It's the way that ya tell em -- Karen Bush
At the age of eight I was discovered curled up in a chair reading my Dad's battered old Penguin edition of The Iliad. I'd like to claim I was a child prodigy, but it really would be a blatant lie: when the book was gently prised out of my fingers and replaced with a version more accessible to my tender years, I found it much easier going. The Iliad was followed in quick succession with The Odyssey which I liked even better: I still have the copy, bought by my Mum, back in the days when hardbacks were Expensive. And that was followed by a collection of Greek and Roman myths, by Roger Lancelyn-Green - and I liked his Robin Hood much better than some of the others I also read.
It was this with this discovery of multiple versions of Robin Hood that it slowly dawned on me that Not All Stories were Original. (See? Told you - definitely not a Child Prodigy.)
Sometimes it was a re-telling of a story which someone else had written.
Sometimes the writer did a brilliant job, and sometimes it left me cold: I loathed Charles and Mary Lamb's Tales from Shakespeare which I thought were feeble, boring and patronising. But a good story, well told will always be a joy to read, whether following the original plot or giving it a few deft tweaks. I enjoyed Shannon Hale's version of the Brothers Grimm's The Goose Girl immensely, and after having to return Thomas the Rhymer by Ellen Kushner to the library, tracked down a copy to buy so I could read it again whenever I liked. As for Diana Wynne-Jones' take on Thomas, Fire and Hemlock is my most favourite of her books: I adore it.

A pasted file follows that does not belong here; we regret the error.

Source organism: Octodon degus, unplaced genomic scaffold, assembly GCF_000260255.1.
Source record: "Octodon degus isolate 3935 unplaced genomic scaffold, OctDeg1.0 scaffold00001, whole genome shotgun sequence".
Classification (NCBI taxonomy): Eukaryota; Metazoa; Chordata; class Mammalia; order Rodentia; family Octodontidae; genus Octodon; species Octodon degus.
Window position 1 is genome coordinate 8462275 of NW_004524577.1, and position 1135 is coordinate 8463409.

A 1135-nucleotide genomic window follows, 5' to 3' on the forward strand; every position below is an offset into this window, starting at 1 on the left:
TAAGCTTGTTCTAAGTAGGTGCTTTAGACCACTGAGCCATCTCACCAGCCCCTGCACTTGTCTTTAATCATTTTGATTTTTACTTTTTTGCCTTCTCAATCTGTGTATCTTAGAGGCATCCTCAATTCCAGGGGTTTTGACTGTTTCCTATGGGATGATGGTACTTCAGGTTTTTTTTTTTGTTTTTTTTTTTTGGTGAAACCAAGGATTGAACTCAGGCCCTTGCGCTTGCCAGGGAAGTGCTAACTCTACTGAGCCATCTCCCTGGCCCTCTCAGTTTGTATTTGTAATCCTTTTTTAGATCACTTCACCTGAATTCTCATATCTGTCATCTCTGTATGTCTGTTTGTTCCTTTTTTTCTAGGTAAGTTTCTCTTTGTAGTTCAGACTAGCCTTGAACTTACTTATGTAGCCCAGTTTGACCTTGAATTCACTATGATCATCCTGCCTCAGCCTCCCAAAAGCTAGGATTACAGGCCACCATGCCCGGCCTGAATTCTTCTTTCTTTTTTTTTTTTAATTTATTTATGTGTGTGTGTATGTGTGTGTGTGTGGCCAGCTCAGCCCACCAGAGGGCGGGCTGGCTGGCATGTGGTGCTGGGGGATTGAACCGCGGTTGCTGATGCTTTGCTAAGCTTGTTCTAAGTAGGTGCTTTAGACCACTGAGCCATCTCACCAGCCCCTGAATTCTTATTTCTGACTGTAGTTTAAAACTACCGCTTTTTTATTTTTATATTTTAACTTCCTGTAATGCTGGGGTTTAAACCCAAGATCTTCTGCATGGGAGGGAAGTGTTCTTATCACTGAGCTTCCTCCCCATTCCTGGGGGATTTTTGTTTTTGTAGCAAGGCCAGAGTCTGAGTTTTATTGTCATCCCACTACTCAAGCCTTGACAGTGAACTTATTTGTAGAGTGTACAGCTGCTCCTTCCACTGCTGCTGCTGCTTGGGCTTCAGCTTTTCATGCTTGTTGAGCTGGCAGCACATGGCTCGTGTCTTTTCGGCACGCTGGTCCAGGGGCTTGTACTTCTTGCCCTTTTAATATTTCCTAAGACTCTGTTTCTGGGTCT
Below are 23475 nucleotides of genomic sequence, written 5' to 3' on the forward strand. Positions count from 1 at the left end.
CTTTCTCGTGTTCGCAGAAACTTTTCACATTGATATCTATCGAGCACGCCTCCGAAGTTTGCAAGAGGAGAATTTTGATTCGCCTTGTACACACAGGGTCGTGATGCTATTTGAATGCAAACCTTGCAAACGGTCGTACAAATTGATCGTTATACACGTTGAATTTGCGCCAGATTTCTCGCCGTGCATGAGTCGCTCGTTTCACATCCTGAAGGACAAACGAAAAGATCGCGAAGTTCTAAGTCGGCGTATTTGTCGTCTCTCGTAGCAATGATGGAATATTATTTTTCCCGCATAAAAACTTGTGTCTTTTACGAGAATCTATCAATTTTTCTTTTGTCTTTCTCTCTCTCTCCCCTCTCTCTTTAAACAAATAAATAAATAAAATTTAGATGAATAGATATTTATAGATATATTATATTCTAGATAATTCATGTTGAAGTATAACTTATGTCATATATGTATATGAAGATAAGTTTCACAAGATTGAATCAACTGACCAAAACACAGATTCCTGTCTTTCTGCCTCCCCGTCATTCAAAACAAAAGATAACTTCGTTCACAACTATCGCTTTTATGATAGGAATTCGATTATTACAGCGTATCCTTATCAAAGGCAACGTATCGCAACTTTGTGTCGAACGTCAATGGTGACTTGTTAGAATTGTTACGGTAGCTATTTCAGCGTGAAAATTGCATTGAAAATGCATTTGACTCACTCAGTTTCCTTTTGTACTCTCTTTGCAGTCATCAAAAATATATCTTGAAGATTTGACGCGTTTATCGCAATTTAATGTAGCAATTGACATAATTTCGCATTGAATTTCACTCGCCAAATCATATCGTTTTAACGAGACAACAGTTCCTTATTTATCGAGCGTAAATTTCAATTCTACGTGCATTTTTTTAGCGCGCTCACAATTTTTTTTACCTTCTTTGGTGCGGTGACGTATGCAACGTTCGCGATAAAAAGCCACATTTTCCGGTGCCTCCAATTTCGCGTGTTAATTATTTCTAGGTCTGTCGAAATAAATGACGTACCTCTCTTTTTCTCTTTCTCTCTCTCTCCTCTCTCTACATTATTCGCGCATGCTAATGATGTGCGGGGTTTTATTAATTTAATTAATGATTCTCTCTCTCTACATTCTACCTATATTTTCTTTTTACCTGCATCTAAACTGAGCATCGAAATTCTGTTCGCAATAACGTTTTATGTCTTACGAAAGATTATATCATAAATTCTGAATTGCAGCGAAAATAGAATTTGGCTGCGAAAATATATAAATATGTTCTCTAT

King Arthur has been a popular source of story recycling too.
I enjoyed Marion Zimmer Bradley's The Mists of Avalon, and thought Bernard Cornwall's version not only gripping but with a good twist too.
But by far my favourite version is the one that TH White wrote, The Once and Future King: possibly my favourite book of all time, my desert island book, and which far surpasses the original. Here is Le Morte D'Arthur as Malory should have written it.
Have you re-written any old stories, or got any favourite re-tellings?
(A few old ones dusted off and buffed up, plus a few new ones for good measure)
Or a few spooky ones if that's more to your taste ... Haunting Hounds: Tales of Demonic Dogs and Horrible Hellhounds
And as a special freebie for Christmas, there's a new short story with a touch of tinsel! No link yet as I'm racing to finish writing it, but here's the cover ... don't forget to add the title to your Kindle Christmas bookshopping list!